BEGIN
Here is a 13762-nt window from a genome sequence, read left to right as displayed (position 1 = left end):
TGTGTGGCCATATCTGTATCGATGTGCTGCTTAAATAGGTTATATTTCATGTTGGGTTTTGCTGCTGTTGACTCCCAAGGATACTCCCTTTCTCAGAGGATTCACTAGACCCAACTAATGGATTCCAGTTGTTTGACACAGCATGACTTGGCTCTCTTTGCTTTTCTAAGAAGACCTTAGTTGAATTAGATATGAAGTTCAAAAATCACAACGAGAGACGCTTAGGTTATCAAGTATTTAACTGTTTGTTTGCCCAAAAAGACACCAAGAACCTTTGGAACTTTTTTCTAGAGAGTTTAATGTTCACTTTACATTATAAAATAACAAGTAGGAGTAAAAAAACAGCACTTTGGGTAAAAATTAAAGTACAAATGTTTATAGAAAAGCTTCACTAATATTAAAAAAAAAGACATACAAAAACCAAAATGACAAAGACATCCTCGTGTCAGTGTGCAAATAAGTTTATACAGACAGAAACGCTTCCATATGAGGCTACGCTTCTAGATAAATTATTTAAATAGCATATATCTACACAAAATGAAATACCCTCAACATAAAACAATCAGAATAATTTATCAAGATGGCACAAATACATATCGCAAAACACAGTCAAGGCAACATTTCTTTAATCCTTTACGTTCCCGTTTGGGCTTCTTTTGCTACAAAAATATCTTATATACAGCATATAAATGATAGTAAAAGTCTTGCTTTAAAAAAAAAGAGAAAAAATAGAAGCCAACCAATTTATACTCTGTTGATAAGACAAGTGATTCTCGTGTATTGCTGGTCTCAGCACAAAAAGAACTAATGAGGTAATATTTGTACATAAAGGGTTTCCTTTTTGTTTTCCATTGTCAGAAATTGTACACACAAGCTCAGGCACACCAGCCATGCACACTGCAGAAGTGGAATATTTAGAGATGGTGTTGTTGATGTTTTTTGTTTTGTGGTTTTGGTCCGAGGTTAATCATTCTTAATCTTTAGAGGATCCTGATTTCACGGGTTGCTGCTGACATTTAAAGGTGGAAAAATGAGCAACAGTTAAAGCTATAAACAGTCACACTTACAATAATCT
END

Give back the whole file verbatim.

Here is a 13762-nt window from a genome sequence, read left to right as displayed (position 1 = left end):
TGTGTGGCCATATCTGTATCGATGTGCTGCTTAAATAGGTTATATTTCATGTTGGGTTTTGCTGCTGTTGACTCCCAAGGATACTCCCTTTCTCAGAGGATTCACTAGACCCAACTAATGGATTCCAGTTGTTTGACACAGCATGACTTGGCTCTCTTTGCTTTTCTAAGAAGACCTTAGTTGAATTAGATATGAAGTTCAAAAATCACAACGAGAGACGCTTAGGTTATCAAGTATTTAACTGTTTGTTTGCCCAAAAAGACACCAAGAACCTTTGGAACTTTTTTCTAGAGAGTTTAATGTTCACTTTACATTATAAAATAACAAGTAGGAGTAAAAAAACAGCACTTTGGGTAAAAATTAAAGTACAAATGTTTATAGAAAAGCTTCACTAATATTAAAAAAAAAGACATACAAAAACCAAAATGACAAAGACATCCTCGTGTCAGTGTGCAAATAAGTTTATACAGACAGAAACGCTTCCATATGAGGCTACGCTTCTAGATAAATTATTTAAATAGCATATATCTACACAAAATGAAATACCCTCAACATAAAACAATCAGAATAATTTATCAAGATGGCACAAATACATATCGCAAAACACAGTCAAGGCAACATTTCTTTAATCCTTTACGTTCCCGTTTGGGCTTCTTTTGCTACAAAAATATCTTATATACAGCATATAAATGATAGTAAAAGTCTTGCTTTAAAAAAAAAGAGAAAAAATAGAAGCCAACCAATTTATACTCTGTTGATAAGACAAGTGATTCTCGTGTATTGCTGGTCTCAGCACAAAAAGAACTAATGAGGTAATATTTGTACATAAAGGGTTTCCTTTTTGTTTTCCATTGTCAGAAATTGTACACACAAGCTCAGGCACACCAGCCATGCACACTGCAGAAGTGGAATATTTAGAGATGGTGTTGTTGATGTTTTTTGTTTTGTGGTTTTGGTCCGAGGTTAATCATTCTTAATCTTTAGAGGATCCTGATTTCACGGGTTGCTGCTGACATTTAAAGGTGGAAAAATGAGCAACAGTTAAAGCTATAAACAGTCACACTTACAATAATCT